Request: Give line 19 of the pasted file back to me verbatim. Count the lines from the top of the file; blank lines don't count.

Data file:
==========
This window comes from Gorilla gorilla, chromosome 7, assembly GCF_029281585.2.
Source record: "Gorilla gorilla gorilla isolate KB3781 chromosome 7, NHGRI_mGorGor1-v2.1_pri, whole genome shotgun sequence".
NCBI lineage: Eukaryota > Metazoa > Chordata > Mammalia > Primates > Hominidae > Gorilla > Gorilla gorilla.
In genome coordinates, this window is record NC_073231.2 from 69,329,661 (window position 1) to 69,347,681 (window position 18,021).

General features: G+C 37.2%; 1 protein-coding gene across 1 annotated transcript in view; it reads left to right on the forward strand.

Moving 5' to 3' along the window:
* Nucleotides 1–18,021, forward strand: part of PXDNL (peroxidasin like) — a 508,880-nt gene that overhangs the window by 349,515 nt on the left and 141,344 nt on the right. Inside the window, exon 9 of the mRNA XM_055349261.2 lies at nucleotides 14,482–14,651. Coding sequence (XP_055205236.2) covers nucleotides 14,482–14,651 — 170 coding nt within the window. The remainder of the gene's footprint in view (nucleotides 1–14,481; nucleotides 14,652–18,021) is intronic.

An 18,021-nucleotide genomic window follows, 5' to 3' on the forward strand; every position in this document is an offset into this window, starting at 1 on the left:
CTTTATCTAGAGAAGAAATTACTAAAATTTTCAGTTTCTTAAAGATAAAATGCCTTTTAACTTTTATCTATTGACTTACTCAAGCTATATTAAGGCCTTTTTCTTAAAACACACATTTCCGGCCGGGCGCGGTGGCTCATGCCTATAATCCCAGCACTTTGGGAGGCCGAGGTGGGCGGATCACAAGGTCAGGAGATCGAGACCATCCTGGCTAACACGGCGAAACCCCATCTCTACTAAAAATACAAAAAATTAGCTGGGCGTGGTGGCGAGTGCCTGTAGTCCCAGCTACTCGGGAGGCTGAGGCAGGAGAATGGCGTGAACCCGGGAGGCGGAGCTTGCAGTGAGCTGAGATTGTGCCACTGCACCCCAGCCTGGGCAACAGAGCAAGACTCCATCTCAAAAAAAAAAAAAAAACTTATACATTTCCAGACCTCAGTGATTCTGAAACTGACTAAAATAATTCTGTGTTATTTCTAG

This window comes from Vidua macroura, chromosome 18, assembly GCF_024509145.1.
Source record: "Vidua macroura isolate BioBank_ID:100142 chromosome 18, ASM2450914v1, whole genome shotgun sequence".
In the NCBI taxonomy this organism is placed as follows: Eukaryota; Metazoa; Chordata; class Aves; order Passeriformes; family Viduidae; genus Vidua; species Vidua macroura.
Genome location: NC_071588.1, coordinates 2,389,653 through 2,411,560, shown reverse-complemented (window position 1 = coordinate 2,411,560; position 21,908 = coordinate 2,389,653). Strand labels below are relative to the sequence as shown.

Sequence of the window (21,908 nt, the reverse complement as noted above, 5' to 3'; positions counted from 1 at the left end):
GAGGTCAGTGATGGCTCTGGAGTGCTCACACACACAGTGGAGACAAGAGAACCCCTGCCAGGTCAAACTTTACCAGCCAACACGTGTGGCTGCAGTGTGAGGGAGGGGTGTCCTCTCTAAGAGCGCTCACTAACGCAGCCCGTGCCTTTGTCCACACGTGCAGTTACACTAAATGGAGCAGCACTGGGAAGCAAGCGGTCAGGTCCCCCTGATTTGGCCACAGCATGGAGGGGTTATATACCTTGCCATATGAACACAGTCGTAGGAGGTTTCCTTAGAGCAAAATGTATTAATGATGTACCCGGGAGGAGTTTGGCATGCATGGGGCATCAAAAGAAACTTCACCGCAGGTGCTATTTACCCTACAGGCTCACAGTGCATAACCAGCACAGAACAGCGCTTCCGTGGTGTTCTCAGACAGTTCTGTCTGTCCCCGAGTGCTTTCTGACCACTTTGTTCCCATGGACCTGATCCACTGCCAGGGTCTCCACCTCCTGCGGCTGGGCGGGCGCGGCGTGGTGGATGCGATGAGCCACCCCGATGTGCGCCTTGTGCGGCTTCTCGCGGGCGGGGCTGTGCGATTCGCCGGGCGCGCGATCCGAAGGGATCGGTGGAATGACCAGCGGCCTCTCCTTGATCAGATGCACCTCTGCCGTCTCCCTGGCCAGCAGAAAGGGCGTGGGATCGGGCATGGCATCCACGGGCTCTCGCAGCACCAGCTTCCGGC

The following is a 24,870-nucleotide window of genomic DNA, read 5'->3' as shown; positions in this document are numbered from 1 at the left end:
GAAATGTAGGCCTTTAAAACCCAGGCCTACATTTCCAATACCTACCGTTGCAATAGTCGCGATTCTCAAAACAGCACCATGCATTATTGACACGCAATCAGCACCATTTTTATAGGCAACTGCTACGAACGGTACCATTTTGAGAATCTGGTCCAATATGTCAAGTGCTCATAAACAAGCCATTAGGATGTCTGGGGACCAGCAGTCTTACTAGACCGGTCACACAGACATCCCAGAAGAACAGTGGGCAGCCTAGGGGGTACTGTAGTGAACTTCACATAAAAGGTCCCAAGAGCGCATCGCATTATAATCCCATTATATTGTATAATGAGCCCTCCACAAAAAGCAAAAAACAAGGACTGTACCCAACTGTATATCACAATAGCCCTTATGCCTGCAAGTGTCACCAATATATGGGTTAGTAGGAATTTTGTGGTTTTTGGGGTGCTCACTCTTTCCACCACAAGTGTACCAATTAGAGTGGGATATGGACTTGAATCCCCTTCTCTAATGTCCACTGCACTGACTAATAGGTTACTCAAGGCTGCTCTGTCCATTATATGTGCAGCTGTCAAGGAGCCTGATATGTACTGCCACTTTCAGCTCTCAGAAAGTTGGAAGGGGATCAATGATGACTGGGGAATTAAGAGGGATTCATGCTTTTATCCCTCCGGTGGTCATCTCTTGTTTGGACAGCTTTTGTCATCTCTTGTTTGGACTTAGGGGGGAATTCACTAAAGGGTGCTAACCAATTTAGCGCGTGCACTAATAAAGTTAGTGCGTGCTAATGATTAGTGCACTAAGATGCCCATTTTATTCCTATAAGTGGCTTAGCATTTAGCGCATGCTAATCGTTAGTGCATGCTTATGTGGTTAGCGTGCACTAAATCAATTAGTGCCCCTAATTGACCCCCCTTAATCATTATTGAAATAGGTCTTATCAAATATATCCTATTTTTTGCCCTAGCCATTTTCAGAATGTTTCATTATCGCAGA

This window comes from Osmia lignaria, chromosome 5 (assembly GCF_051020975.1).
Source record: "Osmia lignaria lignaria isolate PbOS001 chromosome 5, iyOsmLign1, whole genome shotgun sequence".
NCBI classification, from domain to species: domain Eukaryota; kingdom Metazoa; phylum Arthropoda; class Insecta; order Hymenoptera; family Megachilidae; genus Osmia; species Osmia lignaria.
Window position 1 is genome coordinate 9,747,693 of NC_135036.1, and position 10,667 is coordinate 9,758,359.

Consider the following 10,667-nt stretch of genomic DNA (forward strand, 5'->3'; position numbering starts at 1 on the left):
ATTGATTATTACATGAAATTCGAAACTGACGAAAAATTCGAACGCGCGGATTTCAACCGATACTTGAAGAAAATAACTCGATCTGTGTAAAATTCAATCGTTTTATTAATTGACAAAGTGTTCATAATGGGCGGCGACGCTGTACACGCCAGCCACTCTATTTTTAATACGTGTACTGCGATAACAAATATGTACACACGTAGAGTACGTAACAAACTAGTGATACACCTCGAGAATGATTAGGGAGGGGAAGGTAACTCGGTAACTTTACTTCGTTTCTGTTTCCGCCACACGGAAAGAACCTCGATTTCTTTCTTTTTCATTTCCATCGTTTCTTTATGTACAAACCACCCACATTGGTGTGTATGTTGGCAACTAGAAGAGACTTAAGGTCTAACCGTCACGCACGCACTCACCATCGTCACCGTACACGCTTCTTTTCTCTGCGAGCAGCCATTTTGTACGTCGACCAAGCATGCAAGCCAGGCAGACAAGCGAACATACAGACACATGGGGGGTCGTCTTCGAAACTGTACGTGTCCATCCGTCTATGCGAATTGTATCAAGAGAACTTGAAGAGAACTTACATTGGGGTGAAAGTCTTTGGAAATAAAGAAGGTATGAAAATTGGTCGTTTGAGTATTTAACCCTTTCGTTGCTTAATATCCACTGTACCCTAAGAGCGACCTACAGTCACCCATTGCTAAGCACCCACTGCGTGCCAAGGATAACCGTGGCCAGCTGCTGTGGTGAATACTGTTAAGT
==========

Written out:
Source record: "Osmia lignaria lignaria isolate PbOS001 chromosome 5, iyOsmLign1, whole genome shotgun sequence".